If you’ve played a reasonable number of video games over the past forty years then chances are you’re already aware of the melodic prowess of Japanese composers: be it the pastoral serenity of Koji Kondo’s The Legend of Zelda: Ocarina of Time, the pulsating intrigue of Nobuo Uematsu’s Final Fantasy VII, or any number of titles from the esteemed back-catalogues of Nintendo, Sega or Capcom. Creating musical themes that are replayed more frequently than in any other form of popular entertainment these composers have time and again surmounted the challenge of writing music that will satisfy, and not irritate, during its potentially infinite repetitions.

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If you’re a more seasoned gamer you may have come across a sterling example in ‘Rydeen’. Yellow Magic Orchestra’s soaring electro-pop epic, taken from their 1979 album Solid State Survivor, was not only a major influence on the development of early video game music (or “chip tune”) but also appeared directly in titles such as Trooper Truck (1983) and Super Locomotive (1982). More so, the song’s incredible marriage of propulsive rhythm and sugar rush melody laid out the blueprint for what was to become an era defining sound not only in Japan but in western countries such as the UK – where cheap Japanese electronics were being retuned to the post-punk atmosphere.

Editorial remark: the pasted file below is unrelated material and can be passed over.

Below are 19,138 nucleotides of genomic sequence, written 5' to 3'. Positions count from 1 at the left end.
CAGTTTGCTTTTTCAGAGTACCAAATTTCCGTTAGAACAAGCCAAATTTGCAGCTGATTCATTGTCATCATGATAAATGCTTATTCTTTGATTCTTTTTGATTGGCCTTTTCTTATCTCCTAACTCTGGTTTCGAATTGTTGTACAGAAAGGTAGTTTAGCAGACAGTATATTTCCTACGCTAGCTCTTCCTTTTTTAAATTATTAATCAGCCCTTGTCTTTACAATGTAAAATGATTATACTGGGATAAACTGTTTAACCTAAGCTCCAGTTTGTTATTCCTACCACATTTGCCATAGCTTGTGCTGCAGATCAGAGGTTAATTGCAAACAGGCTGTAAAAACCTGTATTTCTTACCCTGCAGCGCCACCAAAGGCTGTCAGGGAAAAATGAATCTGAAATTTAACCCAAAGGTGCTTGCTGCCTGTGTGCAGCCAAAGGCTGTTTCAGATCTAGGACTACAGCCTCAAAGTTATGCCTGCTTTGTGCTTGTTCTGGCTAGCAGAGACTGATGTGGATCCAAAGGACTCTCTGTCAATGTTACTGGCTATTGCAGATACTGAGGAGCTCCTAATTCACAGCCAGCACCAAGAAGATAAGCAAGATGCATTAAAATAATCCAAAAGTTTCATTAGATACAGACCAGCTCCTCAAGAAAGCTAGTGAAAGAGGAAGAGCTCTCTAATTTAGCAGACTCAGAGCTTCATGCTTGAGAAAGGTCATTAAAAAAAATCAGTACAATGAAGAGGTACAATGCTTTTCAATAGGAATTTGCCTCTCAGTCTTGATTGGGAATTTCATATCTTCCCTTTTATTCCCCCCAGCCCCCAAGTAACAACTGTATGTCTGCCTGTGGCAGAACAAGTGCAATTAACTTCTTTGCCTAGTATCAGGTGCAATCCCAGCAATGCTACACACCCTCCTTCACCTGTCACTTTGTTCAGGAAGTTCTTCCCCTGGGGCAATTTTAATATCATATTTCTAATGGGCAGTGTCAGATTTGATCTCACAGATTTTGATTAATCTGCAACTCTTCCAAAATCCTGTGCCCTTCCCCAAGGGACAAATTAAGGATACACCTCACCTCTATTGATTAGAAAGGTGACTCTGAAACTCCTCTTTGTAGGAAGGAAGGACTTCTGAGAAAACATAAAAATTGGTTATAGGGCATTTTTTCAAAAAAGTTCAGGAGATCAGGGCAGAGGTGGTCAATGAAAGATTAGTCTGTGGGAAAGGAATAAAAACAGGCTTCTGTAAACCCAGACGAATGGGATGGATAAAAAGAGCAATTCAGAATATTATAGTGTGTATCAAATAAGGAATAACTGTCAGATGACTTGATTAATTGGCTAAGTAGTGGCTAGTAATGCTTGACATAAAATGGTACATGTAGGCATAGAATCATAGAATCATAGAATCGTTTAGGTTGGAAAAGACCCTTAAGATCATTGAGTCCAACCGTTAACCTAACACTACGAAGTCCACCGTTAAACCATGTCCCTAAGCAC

Whilst Kraftwerk are often cited as the godfathers of modern synth-pop, YMO remain strangely undervalued despite operating within the same era and being, at one point, the most successful band recording in Japan. This was perhaps due to the disparities in their respective performance styles: Kraftwerk played up to the obvious robotic metaphor of the synthesiser, remaining rigidly arch, but YMO embraced its inherent sexiness and futuristic cool, fusing eastern tradition with the familiar structure of western pop music. Ryuichi Sakamoto, Haruomi Hosono and Yukihiro Takahashi showed that electronic music could integrate with our established notions of music and fashion – it wasn’t just a temporary gimmick to play around with.

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Solid State Survivor would cement this idea. YMO had released their debut self-titled album just one year prior in 1978, featuring the infectious ‘Firecracker’: a bold subversion of American composer Martin Denny’s 1959 exotica melody, which offered a rebuke to the oriental stereotypes reductively ascribed to Japanese culture by western observers. By comparison its 1979 followup sounds determined to break with the past and keen to explore the liberating potential of electronic composition, and the respective talents of each band member flourish as a result. Sakamoto’s classical and ethnomusicological training (honed through his extensive experience as a session musician) presents itself in the impressive melodic range of tracks such as ‘Insomnia’ and ‘Rydeen’, whilst Hosono’s multi-instrumental skills and Takahashi’s experience as a touring drummer meld to form the rhythmic backbone of songs such as the new-wave-tinged Beatles cover ‘Day Tripper’.